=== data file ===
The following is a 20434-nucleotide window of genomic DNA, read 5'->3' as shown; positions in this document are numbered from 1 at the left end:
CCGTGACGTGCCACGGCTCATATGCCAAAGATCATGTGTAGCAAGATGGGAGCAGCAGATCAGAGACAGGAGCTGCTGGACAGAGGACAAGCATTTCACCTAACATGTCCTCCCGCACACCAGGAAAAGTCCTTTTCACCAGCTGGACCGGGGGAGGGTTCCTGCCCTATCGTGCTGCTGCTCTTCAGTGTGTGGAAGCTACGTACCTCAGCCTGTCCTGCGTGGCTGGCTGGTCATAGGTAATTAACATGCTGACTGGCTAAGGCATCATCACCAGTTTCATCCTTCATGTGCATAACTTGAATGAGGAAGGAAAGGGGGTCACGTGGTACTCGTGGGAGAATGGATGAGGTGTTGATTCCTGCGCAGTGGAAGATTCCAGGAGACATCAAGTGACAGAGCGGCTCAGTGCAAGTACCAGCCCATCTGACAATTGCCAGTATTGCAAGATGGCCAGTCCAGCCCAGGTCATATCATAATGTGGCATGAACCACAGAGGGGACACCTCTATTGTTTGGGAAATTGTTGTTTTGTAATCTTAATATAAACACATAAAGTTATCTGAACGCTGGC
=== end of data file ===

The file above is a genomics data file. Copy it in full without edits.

The following is a 20434-nucleotide window of genomic DNA, read 5'->3' as shown; positions in this document are numbered from 1 at the left end:
CCGTGACGTGCCACGGCTCATATGCCAAAGATCATGTGTAGCAAGATGGGAGCAGCAGATCAGAGACAGGAGCTGCTGGACAGAGGACAAGCATTTCACCTAACATGTCCTCCCGCACACCAGGAAAAGTCCTTTTCACCAGCTGGACCGGGGGAGGGTTCCTGCCCTATCGTGCTGCTGCTCTTCAGTGTGTGGAAGCTACGTACCTCAGCCTGTCCTGCGTGGCTGGCTGGTCATAGGTAATTAACATGCTGACTGGCTAAGGCATCATCACCAGTTTCATCCTTCATGTGCATAACTTGAATGAGGAAGGAAAGGGGGTCACGTGGTACTCGTGGGAGAATGGATGAGGTGTTGATTCCTGCGCAGTGGAAGATTCCAGGAGACATCAAGTGACAGAGCGGCTCAGTGCAAGTACCAGCCCATCTGACAATTGCCAGTATTGCAAGATGGCCAGTCCAGCCCAGGTCATATCATAATGTGGCATGAACCACAGAGGGGACACCTCTATTGTTTGGGAAATTGTTGTTTTGTAATCTTAATATAAACACATAAAGTTATCTGAACGCTGGC